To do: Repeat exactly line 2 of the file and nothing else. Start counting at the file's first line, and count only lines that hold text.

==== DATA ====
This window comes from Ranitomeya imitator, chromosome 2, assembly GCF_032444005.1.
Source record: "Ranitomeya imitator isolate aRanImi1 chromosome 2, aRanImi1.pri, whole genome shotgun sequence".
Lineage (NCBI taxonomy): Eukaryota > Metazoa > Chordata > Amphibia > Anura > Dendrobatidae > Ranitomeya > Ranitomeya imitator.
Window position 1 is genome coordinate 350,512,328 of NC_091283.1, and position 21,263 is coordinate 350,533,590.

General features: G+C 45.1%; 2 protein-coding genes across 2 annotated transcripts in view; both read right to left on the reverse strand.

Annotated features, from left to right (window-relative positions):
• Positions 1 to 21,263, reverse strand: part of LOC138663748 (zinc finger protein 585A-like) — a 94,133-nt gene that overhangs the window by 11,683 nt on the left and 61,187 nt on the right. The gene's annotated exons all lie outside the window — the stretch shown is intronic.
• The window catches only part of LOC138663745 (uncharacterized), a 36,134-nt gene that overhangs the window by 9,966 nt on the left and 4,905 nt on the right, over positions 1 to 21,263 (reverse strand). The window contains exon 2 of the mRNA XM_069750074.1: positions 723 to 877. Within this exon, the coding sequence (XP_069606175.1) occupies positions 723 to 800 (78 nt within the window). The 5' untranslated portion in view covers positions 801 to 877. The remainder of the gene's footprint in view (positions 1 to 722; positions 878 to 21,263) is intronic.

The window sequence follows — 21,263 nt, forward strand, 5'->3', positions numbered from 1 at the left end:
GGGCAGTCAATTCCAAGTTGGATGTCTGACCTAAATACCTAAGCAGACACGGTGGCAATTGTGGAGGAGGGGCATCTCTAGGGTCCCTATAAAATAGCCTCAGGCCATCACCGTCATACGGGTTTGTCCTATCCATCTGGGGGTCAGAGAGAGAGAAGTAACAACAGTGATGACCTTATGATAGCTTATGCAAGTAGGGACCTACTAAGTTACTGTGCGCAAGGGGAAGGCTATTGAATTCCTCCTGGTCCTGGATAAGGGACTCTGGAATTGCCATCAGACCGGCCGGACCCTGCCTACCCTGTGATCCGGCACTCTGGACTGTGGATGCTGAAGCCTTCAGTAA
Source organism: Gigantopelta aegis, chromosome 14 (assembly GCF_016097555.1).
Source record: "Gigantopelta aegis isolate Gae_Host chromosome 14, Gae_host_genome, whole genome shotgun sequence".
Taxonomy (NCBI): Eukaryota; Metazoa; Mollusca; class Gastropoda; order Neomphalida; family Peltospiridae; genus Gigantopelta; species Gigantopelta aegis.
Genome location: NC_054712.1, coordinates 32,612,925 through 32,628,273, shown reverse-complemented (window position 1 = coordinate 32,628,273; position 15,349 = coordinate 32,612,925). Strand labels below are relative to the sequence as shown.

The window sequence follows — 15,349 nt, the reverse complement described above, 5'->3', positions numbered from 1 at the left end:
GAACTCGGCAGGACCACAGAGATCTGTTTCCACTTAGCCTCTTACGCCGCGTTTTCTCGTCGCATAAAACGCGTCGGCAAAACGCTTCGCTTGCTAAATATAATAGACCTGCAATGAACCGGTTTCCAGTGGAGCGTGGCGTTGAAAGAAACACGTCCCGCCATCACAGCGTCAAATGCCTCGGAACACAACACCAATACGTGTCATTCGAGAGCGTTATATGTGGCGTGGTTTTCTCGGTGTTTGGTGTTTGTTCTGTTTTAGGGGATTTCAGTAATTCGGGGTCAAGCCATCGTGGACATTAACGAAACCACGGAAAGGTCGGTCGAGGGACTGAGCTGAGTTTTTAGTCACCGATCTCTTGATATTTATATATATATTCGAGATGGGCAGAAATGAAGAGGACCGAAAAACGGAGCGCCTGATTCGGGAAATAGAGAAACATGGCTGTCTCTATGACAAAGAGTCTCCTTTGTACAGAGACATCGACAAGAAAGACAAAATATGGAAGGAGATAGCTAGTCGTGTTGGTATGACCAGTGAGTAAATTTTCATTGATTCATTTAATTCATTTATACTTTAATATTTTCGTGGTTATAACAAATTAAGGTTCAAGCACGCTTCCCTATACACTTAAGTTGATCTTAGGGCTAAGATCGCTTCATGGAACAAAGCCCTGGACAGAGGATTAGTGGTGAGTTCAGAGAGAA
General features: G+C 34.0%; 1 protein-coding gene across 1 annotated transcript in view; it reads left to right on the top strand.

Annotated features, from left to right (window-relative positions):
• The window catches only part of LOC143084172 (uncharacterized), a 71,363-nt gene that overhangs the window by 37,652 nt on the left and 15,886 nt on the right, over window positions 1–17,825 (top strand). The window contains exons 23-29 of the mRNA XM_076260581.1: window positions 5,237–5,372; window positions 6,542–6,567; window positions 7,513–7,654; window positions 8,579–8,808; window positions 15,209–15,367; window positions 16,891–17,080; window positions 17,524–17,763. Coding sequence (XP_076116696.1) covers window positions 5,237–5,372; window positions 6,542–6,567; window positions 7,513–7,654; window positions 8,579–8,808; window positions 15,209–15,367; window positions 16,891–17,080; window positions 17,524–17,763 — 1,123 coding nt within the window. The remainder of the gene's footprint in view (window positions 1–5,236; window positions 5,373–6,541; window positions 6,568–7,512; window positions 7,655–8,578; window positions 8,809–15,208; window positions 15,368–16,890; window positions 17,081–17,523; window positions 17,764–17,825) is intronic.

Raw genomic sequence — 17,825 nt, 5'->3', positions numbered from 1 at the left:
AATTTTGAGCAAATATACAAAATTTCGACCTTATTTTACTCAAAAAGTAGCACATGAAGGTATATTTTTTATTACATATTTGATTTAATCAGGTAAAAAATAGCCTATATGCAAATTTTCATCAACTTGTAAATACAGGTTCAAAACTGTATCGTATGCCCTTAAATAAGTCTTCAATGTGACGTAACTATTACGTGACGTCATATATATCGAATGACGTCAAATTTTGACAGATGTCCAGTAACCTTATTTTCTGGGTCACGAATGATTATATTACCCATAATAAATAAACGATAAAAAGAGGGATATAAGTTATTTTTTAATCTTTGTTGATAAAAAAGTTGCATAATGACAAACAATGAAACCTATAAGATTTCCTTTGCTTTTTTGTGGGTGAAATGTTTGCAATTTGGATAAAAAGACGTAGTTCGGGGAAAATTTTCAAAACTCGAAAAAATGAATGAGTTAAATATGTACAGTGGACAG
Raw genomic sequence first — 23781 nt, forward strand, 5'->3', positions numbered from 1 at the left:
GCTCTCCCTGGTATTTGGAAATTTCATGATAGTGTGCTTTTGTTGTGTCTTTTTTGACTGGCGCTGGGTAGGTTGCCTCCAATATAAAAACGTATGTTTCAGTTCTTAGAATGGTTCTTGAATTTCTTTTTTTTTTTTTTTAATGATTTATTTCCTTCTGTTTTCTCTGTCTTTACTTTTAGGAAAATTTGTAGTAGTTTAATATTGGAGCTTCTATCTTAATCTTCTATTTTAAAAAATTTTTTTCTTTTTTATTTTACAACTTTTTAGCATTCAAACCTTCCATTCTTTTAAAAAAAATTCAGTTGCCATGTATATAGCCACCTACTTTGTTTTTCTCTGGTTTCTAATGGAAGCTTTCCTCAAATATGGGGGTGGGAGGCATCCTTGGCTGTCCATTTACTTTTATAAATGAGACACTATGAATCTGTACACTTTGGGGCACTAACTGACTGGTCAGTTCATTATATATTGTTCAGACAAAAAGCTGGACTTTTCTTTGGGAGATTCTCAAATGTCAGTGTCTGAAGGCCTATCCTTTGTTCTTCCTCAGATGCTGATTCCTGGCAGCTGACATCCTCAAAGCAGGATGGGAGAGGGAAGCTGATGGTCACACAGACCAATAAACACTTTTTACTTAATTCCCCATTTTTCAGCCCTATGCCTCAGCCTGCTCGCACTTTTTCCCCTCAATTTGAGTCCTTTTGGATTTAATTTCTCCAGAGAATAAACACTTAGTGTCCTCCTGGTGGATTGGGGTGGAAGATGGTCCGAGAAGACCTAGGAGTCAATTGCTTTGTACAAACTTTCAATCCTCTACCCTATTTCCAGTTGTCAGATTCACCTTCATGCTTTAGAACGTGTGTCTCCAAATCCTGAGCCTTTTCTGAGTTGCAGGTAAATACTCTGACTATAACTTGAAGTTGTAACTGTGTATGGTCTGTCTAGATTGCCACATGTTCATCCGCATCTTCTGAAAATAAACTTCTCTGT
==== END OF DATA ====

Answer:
Source record: "Ranitomeya imitator isolate aRanImi1 chromosome 2, aRanImi1.pri, whole genome shotgun sequence".